YIQ works well for backwards compatibility because the Y signal is equivalent to the monochrome signal. By carefully encoding the color information of I and Q, so that monochrome receivers would ignore it, the NTSC managed the necessary backwards compatibility.
This magic trick was only possible because our eyes are less sensitive to color detail. The I and Q signals can be transmitted at a much lower rate without our eyes noticing the relative lack of color information. This makes it easier to squeeze I and Q into an already crowded wire. Y was given a bandwidth of 4.2 MHz, which Nyquist tells us is equivalent to roughly 8.4 million samples per second. When I and Q were added, I was given 1.3 MHz of bandwidth, and Q a paltry 0.6 MHz. Thus, the total bandwidth was increased by less than 50%.
The lower frequencies of I and Q were justified by studies of the human visual system, which showed less sensitivity to detail in those areas. However even the 8.4 million 'samples' per second of the luminance channel is not very high. If we work out the data rate in a 640 by 480 frame buffer displayed 30 times a second (or, equivalently, a 640 by 240 frame buffer displayed 60 times a second), we get a figure of 9,216,000 pixels per second. That wouldn't be so bad except that NTSC is a real-time standard. A television spends about 25% of its time doing vertical blanking and horizontal blanking. During this time, when the electron beam is stabilizing and preparing to draw, the 4.2 MHz signal is essentially wasted. So, we really only have about 6.3 million samples with which to display over 9 million pixels per second. This means that if you put really fine detail into your screens, perhaps thin vertical lines or small text, then it is impossible for the television to display it.
Although the luminance signal is allowed to go as high as 4.2 MHz, it can encounter problems long before it gets there. Because the color information is stored at 3.579545 MHz, you can't also store luminance at that frequency. The color frequency was chosen to be a rare frequency for luminance, but if you accidentally generate it then either the encoder will notch filter it out, or the TV will interpret it as color!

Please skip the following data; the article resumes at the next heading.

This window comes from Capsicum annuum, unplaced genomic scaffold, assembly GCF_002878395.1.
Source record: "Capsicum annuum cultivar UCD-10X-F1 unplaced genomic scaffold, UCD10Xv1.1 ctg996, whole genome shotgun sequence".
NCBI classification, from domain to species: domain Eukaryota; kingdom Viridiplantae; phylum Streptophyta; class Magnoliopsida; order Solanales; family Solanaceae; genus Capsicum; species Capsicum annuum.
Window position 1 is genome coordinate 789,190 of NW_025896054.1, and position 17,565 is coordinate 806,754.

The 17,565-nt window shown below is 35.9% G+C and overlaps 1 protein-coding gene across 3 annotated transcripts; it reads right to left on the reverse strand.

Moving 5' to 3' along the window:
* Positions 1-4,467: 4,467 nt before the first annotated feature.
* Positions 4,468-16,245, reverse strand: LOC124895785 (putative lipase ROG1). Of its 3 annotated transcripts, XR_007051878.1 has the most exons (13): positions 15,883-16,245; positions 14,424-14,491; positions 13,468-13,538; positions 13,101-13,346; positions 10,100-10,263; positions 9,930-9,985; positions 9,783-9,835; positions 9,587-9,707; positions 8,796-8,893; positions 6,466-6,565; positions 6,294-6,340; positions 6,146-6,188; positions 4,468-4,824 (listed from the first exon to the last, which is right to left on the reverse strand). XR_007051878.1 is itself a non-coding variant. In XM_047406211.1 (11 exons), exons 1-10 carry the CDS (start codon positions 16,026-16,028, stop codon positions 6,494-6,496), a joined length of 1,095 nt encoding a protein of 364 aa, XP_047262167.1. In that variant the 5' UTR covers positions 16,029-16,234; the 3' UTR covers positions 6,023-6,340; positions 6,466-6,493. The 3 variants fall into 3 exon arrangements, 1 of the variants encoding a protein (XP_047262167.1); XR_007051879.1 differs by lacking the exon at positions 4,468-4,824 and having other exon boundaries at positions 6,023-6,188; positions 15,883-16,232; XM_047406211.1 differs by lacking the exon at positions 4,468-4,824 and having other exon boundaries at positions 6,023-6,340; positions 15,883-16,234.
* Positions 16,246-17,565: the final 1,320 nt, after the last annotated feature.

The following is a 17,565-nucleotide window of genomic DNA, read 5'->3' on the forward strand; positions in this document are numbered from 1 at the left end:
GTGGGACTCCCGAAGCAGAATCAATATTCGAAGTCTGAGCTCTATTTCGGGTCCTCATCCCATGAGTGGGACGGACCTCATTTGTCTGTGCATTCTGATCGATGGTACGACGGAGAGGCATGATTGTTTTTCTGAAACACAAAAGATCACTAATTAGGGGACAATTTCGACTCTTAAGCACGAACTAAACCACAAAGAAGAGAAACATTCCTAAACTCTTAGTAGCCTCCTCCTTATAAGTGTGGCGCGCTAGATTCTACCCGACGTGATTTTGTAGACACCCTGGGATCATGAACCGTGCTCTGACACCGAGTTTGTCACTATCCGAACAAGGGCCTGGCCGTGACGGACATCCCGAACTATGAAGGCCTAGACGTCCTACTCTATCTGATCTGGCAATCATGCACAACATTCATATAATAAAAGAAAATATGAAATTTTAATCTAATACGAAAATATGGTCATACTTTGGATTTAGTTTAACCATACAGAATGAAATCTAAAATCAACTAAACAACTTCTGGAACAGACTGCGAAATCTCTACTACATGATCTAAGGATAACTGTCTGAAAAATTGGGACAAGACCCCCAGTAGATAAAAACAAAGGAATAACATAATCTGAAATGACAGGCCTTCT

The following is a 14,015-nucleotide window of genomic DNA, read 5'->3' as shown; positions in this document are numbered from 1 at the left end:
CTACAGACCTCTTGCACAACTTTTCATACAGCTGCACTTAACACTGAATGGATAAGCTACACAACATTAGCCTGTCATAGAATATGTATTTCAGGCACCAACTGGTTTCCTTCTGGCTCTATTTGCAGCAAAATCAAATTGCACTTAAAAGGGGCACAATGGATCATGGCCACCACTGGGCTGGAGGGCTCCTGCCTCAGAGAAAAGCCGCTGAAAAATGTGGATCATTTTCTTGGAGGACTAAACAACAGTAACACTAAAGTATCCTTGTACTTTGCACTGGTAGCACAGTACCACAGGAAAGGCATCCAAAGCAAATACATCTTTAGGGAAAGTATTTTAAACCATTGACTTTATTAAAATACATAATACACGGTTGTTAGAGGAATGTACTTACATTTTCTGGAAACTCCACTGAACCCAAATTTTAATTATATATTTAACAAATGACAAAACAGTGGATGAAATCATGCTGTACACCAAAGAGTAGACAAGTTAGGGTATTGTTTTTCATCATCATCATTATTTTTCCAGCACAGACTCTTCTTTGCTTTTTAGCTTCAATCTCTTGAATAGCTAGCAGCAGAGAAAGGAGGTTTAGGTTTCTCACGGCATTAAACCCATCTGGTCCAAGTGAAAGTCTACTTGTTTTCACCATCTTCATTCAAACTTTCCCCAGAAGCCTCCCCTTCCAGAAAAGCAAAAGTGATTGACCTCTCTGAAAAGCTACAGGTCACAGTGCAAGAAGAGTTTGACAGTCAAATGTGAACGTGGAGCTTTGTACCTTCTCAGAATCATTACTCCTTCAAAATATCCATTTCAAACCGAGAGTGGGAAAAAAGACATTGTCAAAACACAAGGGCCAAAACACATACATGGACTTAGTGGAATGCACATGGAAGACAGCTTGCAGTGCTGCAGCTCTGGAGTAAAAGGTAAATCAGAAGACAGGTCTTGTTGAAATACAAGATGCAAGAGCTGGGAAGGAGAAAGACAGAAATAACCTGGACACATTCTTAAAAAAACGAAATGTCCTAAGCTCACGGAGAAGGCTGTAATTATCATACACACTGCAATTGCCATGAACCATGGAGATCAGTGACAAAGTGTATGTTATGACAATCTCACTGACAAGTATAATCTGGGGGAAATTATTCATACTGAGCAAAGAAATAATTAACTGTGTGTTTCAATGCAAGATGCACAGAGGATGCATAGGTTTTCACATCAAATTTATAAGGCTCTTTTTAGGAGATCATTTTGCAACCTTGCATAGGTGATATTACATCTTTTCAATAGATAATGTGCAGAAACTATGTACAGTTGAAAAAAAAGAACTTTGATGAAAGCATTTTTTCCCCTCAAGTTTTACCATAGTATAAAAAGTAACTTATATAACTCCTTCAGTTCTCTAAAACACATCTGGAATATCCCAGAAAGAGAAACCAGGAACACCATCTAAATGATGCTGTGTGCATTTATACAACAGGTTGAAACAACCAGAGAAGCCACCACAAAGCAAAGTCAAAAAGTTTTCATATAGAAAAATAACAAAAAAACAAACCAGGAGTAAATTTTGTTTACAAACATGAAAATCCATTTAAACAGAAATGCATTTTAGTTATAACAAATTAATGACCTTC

If you do put in fine horizontal detail then the best thing that can happen is it may be filtered away, rendering your text unreadable. The alternative is actually worse. If the high frequency detail isn't filtered out then your television may have trouble dealing with the signal. If you are connected to the TV with an RF (radio frequency) connector then the high frequencies will show up in the sound. With a composite connector, they may show up in the chroma information, giving you spurious colors.
Similar problems happen with the I and Q information. Quadrature modulation is basically equivalent to interleaving the I and Q signals into one signal (Blinn 98). I and Q can only be separated at the other end only if their frequencies are each less than half of the color carrier frequency of 3.58 MHz. The original bandwidth limitations of 1.3 and 0.6 MHz for I and Q were chosen to respect this limitation, and because Q is less important. Since 1953 filters have gotten a lot better so that I and Q can now both be transmitted at 1.3 MHz.
Still, 1.3 MHz is not very fast. Color changes in NTSC happen more than three times slower than luminance changes. If you have thin stripes of pure magenta on a 70% green background then the Y value will remain constant, but I and Q will oscillate madly. If that oscillation is filtered out, your thin lines disappear. If it isn't, then the color information will show up as inappropriate brightness information. Luckily, the worst cases tend to be rare such as purple text on a green background, which is not something that people do intentionally.
There are excellent video encoders available which do a great job of filtering out the abusive graphics we throw at them. However filtering is not perfect, and the more you push the limits, the more likely you are to run into troubles. Even if the television encoder in your target console filters your high frequencies down to exactly the proper limits, that's a small consolation if many of your customers hook up TVs that handle the boundary cases badly.
I received the inspiration for this article was when I was staring at a section of one of our console game menu screens displayed on a TV. The area I was staring at appeared to be solid green, yet it was flickering far worse than any interlaced flicker I've ever seen. It turns out that the source image wasn't solid green. The color was changing quite frequently between black and green. Even though the color changes were not showing up at all, they were getting to the TV in some distorted form, and causing serious problems. Since the color carrier takes four fields to repeat itself (227.5 cycles per line * 262.5 lines per field means 59718.75 cycles per field) in the worst case this can cause artifacts which repeat every four fields, or fifteen times a second, and flicker twice as bad as interlaced flicker.